Question

Why does larger society believe that heterosexuality is "more...

Why does larger society believe that heterosexuality is "more natural" than other sexual identities? and Why is it important to think of gender in non-binary terms (for example, beyond man/woman, masculine/feminine)?

Answer & Explanation
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-When it comes to parenthood outside the realm of heterosexual reproduction, arguments about ethics and morality tend to be mobilized by socially conservative critics who sometimes question the righteousness of the mere idea of parenting by people who self-identify as lesbian, gay, bisexual, transgender, or queer (LGBTQ). In turn, sexual-minority parents, along with their liberal allies, often refute these arguments by drawing attention to positive aspects of LGBTQ family life. What can be lost, or strategically ignored, in such polarized debates is the ambivalence experienced by sexual minorities, including their own views about different ways of creating families.

In this article, drawing on interviews conducted with lesbian, gay, and bisexual people in England and Wales, who do not have children but may have them in the future, I explore some of the ethical considerations the interviewees expressed when prompted to think about parenthood and about the different methods that enable people to become parents without engaging in heterosexual sex (what I refer to as "pathways to parenthood"). I draw specific attention to how, in this ethical reasoning, the concepts of "normal" and "natural" relate to each other, and what consequences this relationship has for reproductive decision making of same-sex couples and LGBTQ individuals. I suggest that revealing the disjuncture's behind the meanings of normality and naturalness exposes biases inherent in societal expectations that determine what forms of parenthood are seen as morally superior or problematic and what is popularly understood as being "in children's best interests."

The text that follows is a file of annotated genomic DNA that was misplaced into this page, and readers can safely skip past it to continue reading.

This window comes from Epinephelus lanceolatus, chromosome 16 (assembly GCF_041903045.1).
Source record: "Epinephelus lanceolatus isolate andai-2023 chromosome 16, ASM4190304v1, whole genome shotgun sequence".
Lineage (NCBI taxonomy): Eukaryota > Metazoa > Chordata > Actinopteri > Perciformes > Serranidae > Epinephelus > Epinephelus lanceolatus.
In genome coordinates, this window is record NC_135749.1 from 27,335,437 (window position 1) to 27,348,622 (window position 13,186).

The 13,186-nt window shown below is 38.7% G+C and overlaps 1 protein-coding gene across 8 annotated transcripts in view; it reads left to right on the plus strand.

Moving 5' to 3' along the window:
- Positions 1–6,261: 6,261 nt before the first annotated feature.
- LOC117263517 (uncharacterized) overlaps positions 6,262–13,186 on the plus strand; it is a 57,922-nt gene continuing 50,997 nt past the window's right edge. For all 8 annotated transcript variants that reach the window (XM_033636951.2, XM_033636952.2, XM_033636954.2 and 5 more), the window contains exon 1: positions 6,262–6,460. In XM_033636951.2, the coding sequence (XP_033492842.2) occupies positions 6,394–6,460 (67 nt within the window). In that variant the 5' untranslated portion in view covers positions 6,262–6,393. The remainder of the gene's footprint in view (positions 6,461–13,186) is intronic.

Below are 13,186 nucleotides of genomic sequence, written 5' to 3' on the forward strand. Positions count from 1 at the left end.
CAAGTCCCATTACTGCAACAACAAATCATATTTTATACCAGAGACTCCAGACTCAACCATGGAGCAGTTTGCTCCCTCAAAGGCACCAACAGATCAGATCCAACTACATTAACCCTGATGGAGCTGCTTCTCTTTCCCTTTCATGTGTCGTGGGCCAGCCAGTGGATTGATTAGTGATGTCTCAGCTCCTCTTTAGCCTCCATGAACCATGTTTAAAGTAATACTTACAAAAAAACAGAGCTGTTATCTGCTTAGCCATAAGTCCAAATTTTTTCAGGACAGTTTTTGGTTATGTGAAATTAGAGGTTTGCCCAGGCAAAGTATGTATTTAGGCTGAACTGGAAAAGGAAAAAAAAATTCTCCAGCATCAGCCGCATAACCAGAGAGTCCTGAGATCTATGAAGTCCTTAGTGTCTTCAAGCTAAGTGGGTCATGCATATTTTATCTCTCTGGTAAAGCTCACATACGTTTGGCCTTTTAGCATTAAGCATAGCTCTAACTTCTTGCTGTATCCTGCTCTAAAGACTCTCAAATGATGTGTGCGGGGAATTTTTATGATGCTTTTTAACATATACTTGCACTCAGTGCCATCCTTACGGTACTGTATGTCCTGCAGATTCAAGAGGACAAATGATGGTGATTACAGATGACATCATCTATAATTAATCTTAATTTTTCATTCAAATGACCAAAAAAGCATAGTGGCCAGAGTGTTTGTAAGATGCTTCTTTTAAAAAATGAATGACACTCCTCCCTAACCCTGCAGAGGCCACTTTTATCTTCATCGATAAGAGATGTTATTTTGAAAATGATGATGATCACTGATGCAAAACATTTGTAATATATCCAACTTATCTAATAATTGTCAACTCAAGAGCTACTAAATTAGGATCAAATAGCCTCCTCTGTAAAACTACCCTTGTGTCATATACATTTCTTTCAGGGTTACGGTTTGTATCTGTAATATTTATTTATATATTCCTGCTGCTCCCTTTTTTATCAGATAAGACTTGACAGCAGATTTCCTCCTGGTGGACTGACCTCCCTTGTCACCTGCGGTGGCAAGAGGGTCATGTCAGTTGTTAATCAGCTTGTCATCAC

Before presenting my research findings, I situate this study vis-à-vis three themes, or perspectives on pathways to parenthood, distilled from the social science scholarship on lesbian motherhood and gay fatherhood, to which this article aims to contribute: 

  1. Concerns about children's needs and welfare.
  2. Processes of normalization and naturalization.
  3. Ethical dimensions of planning for parenthood.

I use the three themes as interrelated "lenses" through which we can make sense of some of the contradictions in lesbian, gay, and bisexual people's reasoning about how to create a family. Sexual-minority parents often recall being hesitant about having children, or about "coming out" if they had children already, for fear of negative repercussions their unconventional family circumstances may have for their offspring.